But the one fairly common perversion it's still safe to label as that is child molestation. The obvious reason for this is that it's not right to take advantage of children. And let me emphasize, I completely agree -- anyone who actually molests a child should be locked up for a long, long time.
But the central tenet of the LGBT movement is that people can't help their orientation, and shouldn't be discriminated against for that reason. Shouldn't that same logic be applied to those whose sexuality skews toward the prepubescent?
If you adhere to that line of thinking -- and I do -- shouldn't child molesters at least be allowed child porn to masturbate to?
The standard answer to that is that you can't make that type of porn without abusing children. But, in fact, with modern computer generated images, you can.
Most people feel a healthy revulsion for child molesters. But, truth be told, many people feel a similar instinctive revulsion for transgenders, and even for ordinary homosexuals. Such feelings are actually evolutionarily adaptive: they keep one on the path to reproduction.
But should this instinctive revulsion necessarily equate with morality? Recently we've been taught that anyone who publicly expresses his feelings of revulsion toward homosexuals is himself immoral.
I agree that our natural feelings of revulsion ought not to dictate laws, since no one can help being what they are. Most of us have no control over whether we're smart or stupid, tall or short, crippled or able-bodied, straight or gay. Fair-mindedness demands we not be blamed for things we can't help.
This is not to say that some people don't feel an inner revulsion when seeing someone who is morbidly obese, or horribly deformed, or weirdly perverted. Of course, only extremely rude people would give voice to their revulsion. And almost all of us feel revulsion -- as well as anger -- when we encounter someone that rude.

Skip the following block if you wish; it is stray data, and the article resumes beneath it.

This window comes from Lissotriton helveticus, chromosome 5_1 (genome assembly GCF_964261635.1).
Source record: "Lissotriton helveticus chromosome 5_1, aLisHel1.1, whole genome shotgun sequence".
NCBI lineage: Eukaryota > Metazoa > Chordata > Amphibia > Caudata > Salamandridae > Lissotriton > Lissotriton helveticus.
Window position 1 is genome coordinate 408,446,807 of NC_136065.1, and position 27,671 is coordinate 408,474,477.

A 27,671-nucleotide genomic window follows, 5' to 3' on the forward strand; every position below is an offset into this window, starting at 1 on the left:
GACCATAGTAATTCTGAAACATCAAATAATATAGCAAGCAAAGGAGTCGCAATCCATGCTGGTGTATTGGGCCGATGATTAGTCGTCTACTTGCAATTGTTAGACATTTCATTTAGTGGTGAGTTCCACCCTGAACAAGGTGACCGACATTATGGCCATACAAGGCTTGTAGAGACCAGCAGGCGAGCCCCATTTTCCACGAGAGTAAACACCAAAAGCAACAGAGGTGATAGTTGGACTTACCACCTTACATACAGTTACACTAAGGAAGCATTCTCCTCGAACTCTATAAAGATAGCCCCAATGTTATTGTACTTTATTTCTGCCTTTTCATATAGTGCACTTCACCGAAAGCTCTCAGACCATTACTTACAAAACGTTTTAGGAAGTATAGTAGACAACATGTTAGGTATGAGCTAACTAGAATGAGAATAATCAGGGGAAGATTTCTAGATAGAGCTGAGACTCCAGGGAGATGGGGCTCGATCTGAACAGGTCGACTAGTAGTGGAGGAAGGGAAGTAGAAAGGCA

And, as we're always told, no one should be judged by these things.
BUT -- and this is a very big BUT -- if we are supposed to retain a sense of moral outrage and shock over men who get off on kiddies -- even if they never touch a single child -- is that really any different from conflating morality with our entirely natural feelings of revulsion for, say, extremely effeminate men or extremely masculine women?
We have to remember that adults who are sexually attracted to children can't help that any more than regular homosexuals can help but be attracted to others of the same sex. And while I believe that any adult who actually molests a child should be locked away in jail for a long stretch, I also think they ought to at least be allowed computer-created pornography.
It's not as if banning those images will change their sexuality.
Exercising a selective morality is always tricky. Our government, as official policy, instructs US soldiers in Afghanistan to turn a blind eye toward Afghan Army officers who take advantage of "tea boys," underage males groomed specifically for pederasty.
If the land of the free and the home of the brave actually allows the sexual exploitation of prepubescent children by an ally -- for whom we are putting American lives at risk -- why would they not allow American men the luxury of computer generated images? Jerking off to a computer is far less harmful than physical contact with a tea boy.
Most readers of this blog are undoubtedly at least a little disgusted by this idea. But really, if we allow our instincts to tell us what is right and wrong, maybe we should outlaw homosexuality as well.
The principle is the same in both cases.
And it applies to another case as well: if we're not to blame people for their feelings, that understanding should extend to people who can't help their instinctive feelings of disgust when confronted with something they find grotesquely perverse.
Perhaps we can measure character by how vocal people are about expressing those feelings; but we can't measure it by the feelings themselves.